Home Inspection News – Issue 41

August 2020 Property Market Results

The residential property market across New Zealand continued on its upward trend during August 2020 despite the effects of Covid19. House prices were up 16.4% across New Zealand and up 16.0% in Auckland compared to August last year.

The number of properties sold was the highest for an August month for 5 years and every region in New Zealand had a median sales price increase in the last 12 months. Here are the figures:

Southland 20.3% $373,000

Hawkes Bay 20.1% $594,500

West Coast 18.1% $254,000

Otago 17.2% $580,000

Waikato 16.7% $628,000

Northland 16.6% $590,000

Auckland 16.0% $950,000

Taranaki 15.3% $451,000

Manawatu / Wanganui 15.1% $450,000

Marlborough 13.2% $492,000

Canterbury 13.0% $497,000

Wellington 12.8% $720,000

Bay of Plenty 11.0% $665,000

Gisborne 9.5% $460,000

Tasman 9.1% $660,000

Nelson 2.2% $599,000

Sales volumes were also up again with an increase nation wide of 24.8% compared to August 2019. The number of days to sell was down 5 days to 34 nationally and Auckland was down 9 days to 35 compared to 12 months ago.

So why is this happening when “experts” predicted a housing market slump?

  • No LVR (20% mortgage deposit removed)
  • Lowest ever mortgage interest rates
  • Shortage of houses
  • Lots of returning New Zealanders escaping overseas Covid19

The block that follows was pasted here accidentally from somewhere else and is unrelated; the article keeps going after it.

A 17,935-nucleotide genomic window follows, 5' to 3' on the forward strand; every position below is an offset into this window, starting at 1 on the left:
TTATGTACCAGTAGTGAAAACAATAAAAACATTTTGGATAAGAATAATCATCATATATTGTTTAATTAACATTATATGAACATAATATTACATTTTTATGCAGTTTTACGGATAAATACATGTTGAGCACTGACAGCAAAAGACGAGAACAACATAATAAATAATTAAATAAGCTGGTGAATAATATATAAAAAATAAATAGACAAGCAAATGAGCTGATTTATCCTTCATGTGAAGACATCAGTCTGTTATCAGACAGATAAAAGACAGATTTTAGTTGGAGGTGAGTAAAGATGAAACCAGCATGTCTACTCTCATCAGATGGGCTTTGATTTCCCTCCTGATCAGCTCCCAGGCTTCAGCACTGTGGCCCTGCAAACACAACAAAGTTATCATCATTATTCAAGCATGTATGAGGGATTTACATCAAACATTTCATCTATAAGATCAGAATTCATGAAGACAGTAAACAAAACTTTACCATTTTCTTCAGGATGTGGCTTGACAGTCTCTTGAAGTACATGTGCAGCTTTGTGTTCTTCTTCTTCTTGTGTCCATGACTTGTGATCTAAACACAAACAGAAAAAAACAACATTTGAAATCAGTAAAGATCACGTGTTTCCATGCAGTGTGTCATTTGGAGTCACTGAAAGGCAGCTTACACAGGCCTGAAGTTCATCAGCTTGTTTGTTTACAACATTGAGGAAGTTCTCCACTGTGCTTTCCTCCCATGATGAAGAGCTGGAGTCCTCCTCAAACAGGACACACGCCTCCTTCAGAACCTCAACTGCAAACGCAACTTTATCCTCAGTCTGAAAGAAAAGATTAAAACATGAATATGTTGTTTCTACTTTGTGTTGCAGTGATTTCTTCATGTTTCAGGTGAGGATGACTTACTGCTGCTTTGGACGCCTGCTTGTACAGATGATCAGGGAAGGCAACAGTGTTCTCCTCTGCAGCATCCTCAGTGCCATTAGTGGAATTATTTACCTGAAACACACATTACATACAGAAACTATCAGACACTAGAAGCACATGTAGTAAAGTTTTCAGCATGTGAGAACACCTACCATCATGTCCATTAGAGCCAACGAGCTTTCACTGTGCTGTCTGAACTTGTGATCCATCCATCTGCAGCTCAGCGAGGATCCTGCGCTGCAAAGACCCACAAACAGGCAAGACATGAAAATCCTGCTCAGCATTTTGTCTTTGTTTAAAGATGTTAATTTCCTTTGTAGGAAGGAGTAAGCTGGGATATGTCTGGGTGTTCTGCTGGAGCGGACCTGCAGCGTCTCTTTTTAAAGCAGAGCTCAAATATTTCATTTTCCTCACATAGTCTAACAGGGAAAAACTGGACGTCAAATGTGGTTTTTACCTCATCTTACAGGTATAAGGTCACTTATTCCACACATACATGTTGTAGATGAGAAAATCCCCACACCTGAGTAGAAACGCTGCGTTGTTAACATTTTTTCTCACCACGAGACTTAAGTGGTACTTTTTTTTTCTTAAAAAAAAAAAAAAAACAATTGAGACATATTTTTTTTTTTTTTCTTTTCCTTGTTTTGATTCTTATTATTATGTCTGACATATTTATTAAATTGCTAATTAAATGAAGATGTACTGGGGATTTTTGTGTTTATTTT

• Investors buying since almost nil return from bank deposits

Add to this the fact that most of the people who are / have lost jobs are in hospitality, retail and other lower paid sectors where homeownership was low equals few forced sales.

The Covid19 pandemic worldwide is far from over and difficult economic times lie ahead. Note the old saying – “as safe as houses” this will have a lot of truth now and going forward.

Building a New House – What Materials to Use?

When building a new house today there is a staggering array of building materials that may be used. In this article only the exterior of the house will be addressed: Roof, Walls (Cladding), Windows, Doors and Floors.

The roof has the primary function of keeping the house dry and weatherproof. All types of architectural designs add charter and appeal. The steeper the slope of the roof, the more effective it is at shedding rain to the gutters and away from the building. Very low pitched (near flat) roofs make this more difficult.

Like all exterior surfaces of a building, walls are designed to keep out the weather – snow, rain, wind and sun (ultraviolet light causes degradation).

Doors and windows
Doors can be glass or solid and are to allow entry and exit into a house. Windows let in the light and allow occupants to see out. Doors and windows are special parts of the walls.

The floors may be flat on the ground (concrete) or above ground on piles usually timber or concrete in which case the floors are usually timber, particle board or plywood.

The following table looks at some common types of material used, relative costs, benefits and disadvantages.

While style and design are what usually appeal to a new house buyer, it also pays to consider the advantages and disadvantages of the building materials used.